Sexual abuse is endemic in any degenerated labor landscape, explained Ambassador Luis C. deBaca, former director of the Office for Sex Offender Monitoring, Apprehending, Registering, and Tracking during the Obama Administration. “Anytime you have people under the control of their bosses, there will end up being sexual manifestations of that power differential,” deBaca said, noting that the secretive, sensitive, and stigmatized nature of sexual violence—which impacts both men and women—makes it hard to uncover. Because of the nature of these crimes, there are almost never eyewitnesses, and victims are nearly always reticent to speak out.

Education Comes First

Back at Lipman Family Farms, Rodríguez explained that the program works because workers are empowered to monitor their own rights. This shifts the culture away from secrecy. The first step in doing so: education. And FFP education sessions are nothing like boilerplate anti-sexual harassment tutorials.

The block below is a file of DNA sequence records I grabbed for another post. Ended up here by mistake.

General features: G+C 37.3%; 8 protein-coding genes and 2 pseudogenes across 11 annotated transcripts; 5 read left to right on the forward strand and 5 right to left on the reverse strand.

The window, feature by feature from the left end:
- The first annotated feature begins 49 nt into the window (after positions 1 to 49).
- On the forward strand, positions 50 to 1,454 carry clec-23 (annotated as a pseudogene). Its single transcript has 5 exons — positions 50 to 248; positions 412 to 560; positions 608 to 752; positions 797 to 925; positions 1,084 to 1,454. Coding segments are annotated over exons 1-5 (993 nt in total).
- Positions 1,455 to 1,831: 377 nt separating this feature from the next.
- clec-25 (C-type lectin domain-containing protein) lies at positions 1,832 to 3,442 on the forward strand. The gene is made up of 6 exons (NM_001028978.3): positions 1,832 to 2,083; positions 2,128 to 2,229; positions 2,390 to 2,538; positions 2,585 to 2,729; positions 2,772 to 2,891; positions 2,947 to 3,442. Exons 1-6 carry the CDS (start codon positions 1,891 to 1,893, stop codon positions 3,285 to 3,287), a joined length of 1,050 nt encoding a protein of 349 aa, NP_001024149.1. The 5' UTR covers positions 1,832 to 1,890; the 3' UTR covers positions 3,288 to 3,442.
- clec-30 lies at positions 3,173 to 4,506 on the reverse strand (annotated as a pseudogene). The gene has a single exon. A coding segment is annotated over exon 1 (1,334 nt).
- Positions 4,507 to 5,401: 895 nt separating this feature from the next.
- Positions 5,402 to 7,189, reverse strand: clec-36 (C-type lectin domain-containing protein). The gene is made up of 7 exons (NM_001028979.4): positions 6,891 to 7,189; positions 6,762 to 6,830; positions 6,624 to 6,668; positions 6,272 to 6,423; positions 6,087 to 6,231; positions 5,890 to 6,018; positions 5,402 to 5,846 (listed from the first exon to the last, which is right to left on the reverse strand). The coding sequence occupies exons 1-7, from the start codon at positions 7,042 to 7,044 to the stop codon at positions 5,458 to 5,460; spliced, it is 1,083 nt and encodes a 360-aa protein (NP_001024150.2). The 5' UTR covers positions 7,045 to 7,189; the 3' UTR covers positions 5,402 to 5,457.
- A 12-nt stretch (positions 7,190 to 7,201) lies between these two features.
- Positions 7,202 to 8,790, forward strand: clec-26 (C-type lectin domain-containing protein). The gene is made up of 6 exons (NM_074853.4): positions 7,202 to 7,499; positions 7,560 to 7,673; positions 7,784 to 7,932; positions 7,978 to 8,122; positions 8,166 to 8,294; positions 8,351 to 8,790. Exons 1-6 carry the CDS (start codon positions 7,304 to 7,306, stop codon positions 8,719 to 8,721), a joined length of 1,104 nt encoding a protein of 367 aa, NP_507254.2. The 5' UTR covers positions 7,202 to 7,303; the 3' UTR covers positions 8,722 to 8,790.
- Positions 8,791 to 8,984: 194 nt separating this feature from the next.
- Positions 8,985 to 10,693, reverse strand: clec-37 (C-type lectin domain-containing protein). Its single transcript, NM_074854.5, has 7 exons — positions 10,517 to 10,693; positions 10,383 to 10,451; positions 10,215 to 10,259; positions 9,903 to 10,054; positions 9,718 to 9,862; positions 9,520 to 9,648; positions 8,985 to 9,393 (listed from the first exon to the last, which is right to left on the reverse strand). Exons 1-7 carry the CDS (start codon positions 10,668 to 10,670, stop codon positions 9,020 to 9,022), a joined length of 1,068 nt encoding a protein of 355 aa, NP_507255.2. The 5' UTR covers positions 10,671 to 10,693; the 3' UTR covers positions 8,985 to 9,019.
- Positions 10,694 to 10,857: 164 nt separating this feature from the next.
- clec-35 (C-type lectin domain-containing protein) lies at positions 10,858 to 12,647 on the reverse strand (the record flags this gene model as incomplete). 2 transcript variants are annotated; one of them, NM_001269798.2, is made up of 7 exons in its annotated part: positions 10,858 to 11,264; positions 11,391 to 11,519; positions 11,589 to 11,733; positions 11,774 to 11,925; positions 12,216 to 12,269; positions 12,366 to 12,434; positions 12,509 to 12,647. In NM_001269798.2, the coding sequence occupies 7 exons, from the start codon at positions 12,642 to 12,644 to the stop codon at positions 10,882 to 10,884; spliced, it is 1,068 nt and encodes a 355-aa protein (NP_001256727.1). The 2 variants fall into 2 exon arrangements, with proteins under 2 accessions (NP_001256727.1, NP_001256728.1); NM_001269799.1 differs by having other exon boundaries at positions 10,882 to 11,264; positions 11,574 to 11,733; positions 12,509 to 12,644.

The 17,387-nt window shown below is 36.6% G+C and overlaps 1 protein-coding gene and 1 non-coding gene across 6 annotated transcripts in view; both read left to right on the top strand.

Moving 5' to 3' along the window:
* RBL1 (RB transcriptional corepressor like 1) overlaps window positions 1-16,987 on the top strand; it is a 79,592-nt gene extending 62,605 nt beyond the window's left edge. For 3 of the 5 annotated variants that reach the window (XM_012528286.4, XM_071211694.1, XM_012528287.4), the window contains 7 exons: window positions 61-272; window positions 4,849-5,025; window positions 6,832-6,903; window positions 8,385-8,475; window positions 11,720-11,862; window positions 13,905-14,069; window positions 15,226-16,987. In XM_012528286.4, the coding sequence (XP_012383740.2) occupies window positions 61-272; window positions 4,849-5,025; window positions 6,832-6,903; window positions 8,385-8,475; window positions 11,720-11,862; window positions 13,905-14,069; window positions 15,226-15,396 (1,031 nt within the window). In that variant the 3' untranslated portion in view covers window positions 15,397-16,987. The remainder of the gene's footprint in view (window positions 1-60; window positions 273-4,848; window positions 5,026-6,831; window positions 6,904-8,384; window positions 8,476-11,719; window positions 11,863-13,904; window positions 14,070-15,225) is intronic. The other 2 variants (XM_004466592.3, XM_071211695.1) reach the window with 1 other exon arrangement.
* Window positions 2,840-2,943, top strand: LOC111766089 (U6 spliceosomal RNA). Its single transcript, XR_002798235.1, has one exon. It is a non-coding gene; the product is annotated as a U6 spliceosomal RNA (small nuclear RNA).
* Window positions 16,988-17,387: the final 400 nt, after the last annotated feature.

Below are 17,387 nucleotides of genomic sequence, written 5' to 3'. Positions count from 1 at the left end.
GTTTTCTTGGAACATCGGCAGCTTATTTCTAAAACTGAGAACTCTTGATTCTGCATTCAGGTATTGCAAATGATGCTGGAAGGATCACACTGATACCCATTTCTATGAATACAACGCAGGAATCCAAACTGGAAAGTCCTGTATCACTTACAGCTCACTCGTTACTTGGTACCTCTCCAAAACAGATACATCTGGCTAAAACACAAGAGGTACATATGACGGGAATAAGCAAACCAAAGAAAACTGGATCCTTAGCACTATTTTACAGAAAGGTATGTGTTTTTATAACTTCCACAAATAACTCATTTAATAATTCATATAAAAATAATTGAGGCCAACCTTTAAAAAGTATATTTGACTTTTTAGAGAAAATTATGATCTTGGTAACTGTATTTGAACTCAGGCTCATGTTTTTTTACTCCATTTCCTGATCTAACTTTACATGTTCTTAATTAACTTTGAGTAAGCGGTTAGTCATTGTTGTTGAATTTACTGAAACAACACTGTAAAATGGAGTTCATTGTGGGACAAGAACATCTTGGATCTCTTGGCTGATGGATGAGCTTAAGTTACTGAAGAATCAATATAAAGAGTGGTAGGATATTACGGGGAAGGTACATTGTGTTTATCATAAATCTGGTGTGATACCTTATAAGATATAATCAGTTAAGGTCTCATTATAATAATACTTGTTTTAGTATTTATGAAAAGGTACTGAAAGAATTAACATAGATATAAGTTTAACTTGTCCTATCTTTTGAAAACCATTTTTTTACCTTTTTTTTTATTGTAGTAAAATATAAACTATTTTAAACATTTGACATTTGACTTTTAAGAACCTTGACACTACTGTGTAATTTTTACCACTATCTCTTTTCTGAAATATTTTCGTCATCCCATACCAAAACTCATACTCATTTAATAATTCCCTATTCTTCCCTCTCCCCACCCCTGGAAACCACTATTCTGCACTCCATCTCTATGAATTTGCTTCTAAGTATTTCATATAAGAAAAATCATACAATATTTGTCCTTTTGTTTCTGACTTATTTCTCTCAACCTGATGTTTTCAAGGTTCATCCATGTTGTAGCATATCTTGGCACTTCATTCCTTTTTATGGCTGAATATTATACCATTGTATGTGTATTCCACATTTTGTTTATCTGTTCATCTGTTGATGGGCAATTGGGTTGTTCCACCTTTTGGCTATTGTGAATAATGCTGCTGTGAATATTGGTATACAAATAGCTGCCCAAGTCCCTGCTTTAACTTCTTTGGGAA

The Coalition of Immokalee Workers runs live, interactive, peer-to-peer trainings that use theater, artwork, and real situations to teach workers about their rights. Since the FFP started, CIW has conducted 775 in-person sessions that have educated more than 60,000 workers across seven East Coast states. Two Lipman human resources representatives, whose bright orange shirts gave a pop of color in the earth-toned landscape, were there that day to demonstrate the farm’s public support of the program.

Workers and supervisors at a Fair Food Program education session

Workers and supervisors at a Fair Food Program education session

At CIW’s education session, some workers and supervisors were unenthusiastic about participating in the program. But, as Rodríguez sees it, the education still works. The seasonal repetition is important. Not all workers file reports right away, but over time, they get familiar with the process, shed self-blame as victims, and embrace new norms.